Kansas Snapshots by Gloria Freeland - July 3, 2015


The delights of Alsace

Mid-May is the best time for us to plan a trip to Europe. Because the summer break for European schools begins in early July, the prices are lower and there are fewer tourists in the months before. As a bonus, the days are long and the temperatures are ideal for exploring in short sleeves.

Still, with the university's spring semester completing in early May, the first half of the month is one of the busiest times of the year for our girls and me. Consequently, most trip planning is done by husband Art.

But this year was a bit different. Daughter Katie had been doing some planning of her own and suggested we visit the Alsace region of eastern France. She and boyfriend Matt have been dabbling with wine tasting and she thought this world-famous region would be a good place to sample some white wines.

The continent was once home to many small countries. How people lived in any one was typically a blend of that of their neighbors. With the lands to the west being more French and those to the east more Germanic, Alsace is a blend of those cultures. A visitor is as likely to find village names ending with the Germanic heim (home), and burg (castle) as the French ville (town) or mont (mountain). After some study, Art decided that we would use Colmar in the south as our base for exploring this cultural mix.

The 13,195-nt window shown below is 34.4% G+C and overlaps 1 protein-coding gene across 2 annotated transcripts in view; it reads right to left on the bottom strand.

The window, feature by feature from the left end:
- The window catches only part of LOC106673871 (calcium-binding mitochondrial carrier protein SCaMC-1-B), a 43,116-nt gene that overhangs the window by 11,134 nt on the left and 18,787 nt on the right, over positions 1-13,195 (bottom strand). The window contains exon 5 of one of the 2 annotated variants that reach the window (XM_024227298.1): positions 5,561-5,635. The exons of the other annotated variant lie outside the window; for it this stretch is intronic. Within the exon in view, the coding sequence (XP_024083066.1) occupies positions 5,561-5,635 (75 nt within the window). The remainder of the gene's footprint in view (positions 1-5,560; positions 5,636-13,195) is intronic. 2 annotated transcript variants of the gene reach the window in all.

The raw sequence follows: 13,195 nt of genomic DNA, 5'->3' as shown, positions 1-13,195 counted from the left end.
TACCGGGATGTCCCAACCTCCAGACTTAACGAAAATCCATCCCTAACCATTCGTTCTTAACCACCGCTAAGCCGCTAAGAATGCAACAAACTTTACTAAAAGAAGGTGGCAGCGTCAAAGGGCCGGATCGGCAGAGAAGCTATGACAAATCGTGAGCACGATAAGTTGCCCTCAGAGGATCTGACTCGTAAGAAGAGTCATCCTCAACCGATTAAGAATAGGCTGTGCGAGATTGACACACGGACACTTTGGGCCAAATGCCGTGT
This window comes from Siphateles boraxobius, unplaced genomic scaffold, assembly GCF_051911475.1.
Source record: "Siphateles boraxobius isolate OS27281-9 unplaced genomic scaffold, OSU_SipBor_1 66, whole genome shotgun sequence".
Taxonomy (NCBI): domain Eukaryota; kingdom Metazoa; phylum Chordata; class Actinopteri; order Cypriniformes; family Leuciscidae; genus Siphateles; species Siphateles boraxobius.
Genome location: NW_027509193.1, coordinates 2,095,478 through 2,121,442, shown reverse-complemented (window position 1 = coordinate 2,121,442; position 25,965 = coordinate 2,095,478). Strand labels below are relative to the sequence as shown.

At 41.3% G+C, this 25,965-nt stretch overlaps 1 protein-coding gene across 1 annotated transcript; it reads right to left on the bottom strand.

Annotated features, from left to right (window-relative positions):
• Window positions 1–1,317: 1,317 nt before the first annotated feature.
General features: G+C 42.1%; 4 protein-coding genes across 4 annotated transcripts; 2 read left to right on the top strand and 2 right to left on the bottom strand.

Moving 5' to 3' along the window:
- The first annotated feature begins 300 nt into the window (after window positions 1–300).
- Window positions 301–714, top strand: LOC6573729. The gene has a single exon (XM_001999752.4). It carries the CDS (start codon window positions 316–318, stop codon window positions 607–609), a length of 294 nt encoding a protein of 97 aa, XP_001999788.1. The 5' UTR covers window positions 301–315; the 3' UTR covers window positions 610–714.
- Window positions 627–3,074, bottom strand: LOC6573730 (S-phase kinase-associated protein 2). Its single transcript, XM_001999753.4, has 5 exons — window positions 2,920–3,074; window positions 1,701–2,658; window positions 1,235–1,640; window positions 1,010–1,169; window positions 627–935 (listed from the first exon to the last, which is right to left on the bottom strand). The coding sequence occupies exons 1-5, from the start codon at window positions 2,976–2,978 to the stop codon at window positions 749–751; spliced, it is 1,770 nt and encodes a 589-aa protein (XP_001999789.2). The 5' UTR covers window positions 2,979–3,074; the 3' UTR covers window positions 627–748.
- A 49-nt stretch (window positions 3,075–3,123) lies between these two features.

We arrived about 3 p.m. After taking our luggage to our room, we set off walking the mile to the heart of the old town. It is called "Little Venice" and centered on the River Lauch, which is really more like a large stream. While small boats are available to rent, the low bridges mean the gondoliers use electric trolling motors rather than a pole to propel them. We chose instead to walk the adjoining cobblestone streets and look at the ancient half-timbered buildings. There was a distinct feeling of having stepped back into some previous century.

The combined effect of sightseeing on our trip to Colmar and the walk about the village soon had us looking for a place to eat. But businesses stay open until 6 p.m., so most restaurants adhere to the old ways of not opening for evening meals until 6:30 or 7:00 p.m. So Katie and I grabbed some sandwiches in the covered fruit, vegetable and fish market to keep us going.

With our hunger temporarily satisfied, we continued to investigate the various small shops and the church until a restaurant at the edge of the Lauch opened. While Katie opted for steak with potatoes, Art and I chose one of the region's specialties - choucroute garnie (garnished sauerkraut). It has five types of pork - a piece of ham, smoked bacon, salted bacon, a small sausage and another cut of pork that varies with the restaurant. The dish was served with the meat leaning against a mound of sauerkraut and potatoes. Art had not eaten since breakfast, yet it proved to be more than enough to satisfy his hunger. That meant I had way too much.